Several Republican-priority bills to protect Texas elections and make voting more secure received public hearings last week—along with measures to prevent Democrats from codifying lax voting processes that were temporarily implemented or attempted in 2020, using the Chinese coronavirus as an excuse.

Election integrity is a top legislative priority of the Texas GOP and the only one also declared an emergency item by Republican Gov. Greg Abbott, who has publicly endorsed “robust” election reform legislation.

Dozens of bills to improve election security and voter confidence have been introduced in the Republican-controlled House and Senate.

Last Thursday, the House Elections Committee, chaired by State Rep. Briscoe Cain (R–Deer Park), heard public testimony on nearly a dozen measures aimed at preventing voter intimidation, protecting poll watchers, securing mail-in ballots, and more.

Illegal Voter Assistance

House Bill 611 would clarify what constitutes illegal voter assistance and increase the penalty for multiple offenders.

Assistants already take an oath not to influence a voter’s choices. HB 611 by State Rep. Valoree Swanson (R–Spring) would add that the assistant “did not pressure or intimidate the voter into choosing me to provide assistance.”

Alan Vera, head of the Harris County Republican Party’s Ballot Security Committee, testified in favor of the bill. He said it would address a commonly observed problem of “voter ambush”—political operatives intercepting voters in polling-place parking lots and coercing them into accepting unsolicited assistance.

Under the law, voters are supposed to ask for help, not have it forced on them.

The bill would also increase the penalty for someone who illegally influences or intimidates three or more voters in a single election from a Class A misdemeanor to a state jail felony.

Poll Watchers

House Bill 1724 by State Rep. Dennis Paul (R–Houston) would “further clarify and define” the role of poll watchers.

Paul said while some election officials welcome poll watchers, others see them as adversaries.

HB 1724 clarifies that poll watchers must be allowed to stand or sit “near enough to see and hear” election officials conduct their activities—an issue that has sparked multiple complaints and at least one lawsuit in recent years by watchers who say officials intentionally blocked their ability to effectively observe voter-qualification and vote-counting processes.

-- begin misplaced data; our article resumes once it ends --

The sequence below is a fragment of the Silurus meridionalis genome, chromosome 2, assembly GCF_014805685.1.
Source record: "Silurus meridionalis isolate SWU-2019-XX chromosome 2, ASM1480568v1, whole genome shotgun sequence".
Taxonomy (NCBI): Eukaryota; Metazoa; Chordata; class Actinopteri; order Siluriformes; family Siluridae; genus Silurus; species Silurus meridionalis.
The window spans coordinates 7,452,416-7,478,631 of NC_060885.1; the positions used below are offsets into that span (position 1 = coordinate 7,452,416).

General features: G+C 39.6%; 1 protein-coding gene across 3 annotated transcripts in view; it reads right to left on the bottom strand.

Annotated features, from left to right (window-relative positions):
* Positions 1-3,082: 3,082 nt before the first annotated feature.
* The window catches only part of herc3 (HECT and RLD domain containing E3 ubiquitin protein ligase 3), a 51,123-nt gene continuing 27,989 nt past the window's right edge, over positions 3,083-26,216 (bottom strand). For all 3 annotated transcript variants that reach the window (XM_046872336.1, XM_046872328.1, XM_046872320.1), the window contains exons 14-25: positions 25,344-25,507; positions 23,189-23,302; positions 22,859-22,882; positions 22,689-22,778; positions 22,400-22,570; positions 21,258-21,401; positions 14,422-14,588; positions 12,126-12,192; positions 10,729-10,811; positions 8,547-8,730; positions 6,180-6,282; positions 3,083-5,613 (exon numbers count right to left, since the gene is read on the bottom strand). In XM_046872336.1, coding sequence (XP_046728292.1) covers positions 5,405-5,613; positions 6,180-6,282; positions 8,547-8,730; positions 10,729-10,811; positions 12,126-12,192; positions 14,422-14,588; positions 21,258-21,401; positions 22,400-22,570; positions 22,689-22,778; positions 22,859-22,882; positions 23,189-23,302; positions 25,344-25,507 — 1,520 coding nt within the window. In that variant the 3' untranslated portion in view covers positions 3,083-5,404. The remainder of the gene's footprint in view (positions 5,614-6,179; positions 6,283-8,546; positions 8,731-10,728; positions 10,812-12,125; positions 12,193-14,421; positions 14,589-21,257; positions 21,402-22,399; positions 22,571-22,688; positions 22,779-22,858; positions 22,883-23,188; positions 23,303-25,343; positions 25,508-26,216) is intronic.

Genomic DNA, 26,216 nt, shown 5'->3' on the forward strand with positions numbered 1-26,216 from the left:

Current law makes it a Class A misdemeanor to obstruct a poll watcher, but witnesses said that hasn’t deterred some officials.

Jeannette Hormuth, one of several poll watchers testifying in favor of HB 1724, said a Gillespie County official who prevented her and other watchers from seeing activities at a central counting station told her to “sue me” when she brought attention to the law.

“This is the first time I ever spoke up on anything,” the Fredericksburg resident told the committee, describing how officials confined watchers to a box outlined in tape on the floor.

Another Fredericksburg poll watcher, Angela Smith, said election officials blocking poll watchers is a bipartisan issue that started long before the Chinese coronavirus. She agreed her local officials believe she is adversarial.

“I am not,” Smith said. “This is a very important job. I take it very seriously. I take state code very seriously.”

“Efficiency in processing voters is critical, but so is accuracy,” said conservative activist Ruth York, also speaking in favor of the bill.

Last November, Texas Attorney General Ken Paxton’s office filed a brief in the Texas Supreme Court reaffirming the right of poll watchers to observe ballot counting without being obstructed. The brief was filed in a lawsuit brought by the Travis County Republican Party that alleged central count officials blocked watchers, citing coronavirus concerns. Local election officials agreed in a settlement to allow watchers inside the tabulation area, “conveniently near” election officials to observe their activities.

Paul’s bill also clarifies watchers may speak with any election officials to call attention to election code violations, including any “potentially irreversible procedural mistake.”

Alan Vera testified that well-trained poll watchers “can be a real asset to an election judge,” but only if they can be close enough to see what’s going on and the judge listens to them.

James Slattery with the Texas Civil Rights Project opposed the bill, calling the provision requiring election officials to at least listen to watchers’ concerns “a dangerous expansion” of poll watchers’ power, though he acknowledged he didn’t know the purpose of poll watchers.

“This is an issue that a lot of people care about,” Paul concluded. “The goal is to ensure that votes count.”

Mail Ballot Drop-Off

Paul also presented his House Bill 1725, which would eliminate all in-person delivery of marked mail-in ballots, creating a “clear, clean separation” between in-person and by-mail early voting.

“We already have thousands of mail ballot drop-off locations called U.S. mailboxes,” he said.

Current state law allows voters to deliver marked mail ballots in person at their county’s main early voting center while the polls are open on Election Day.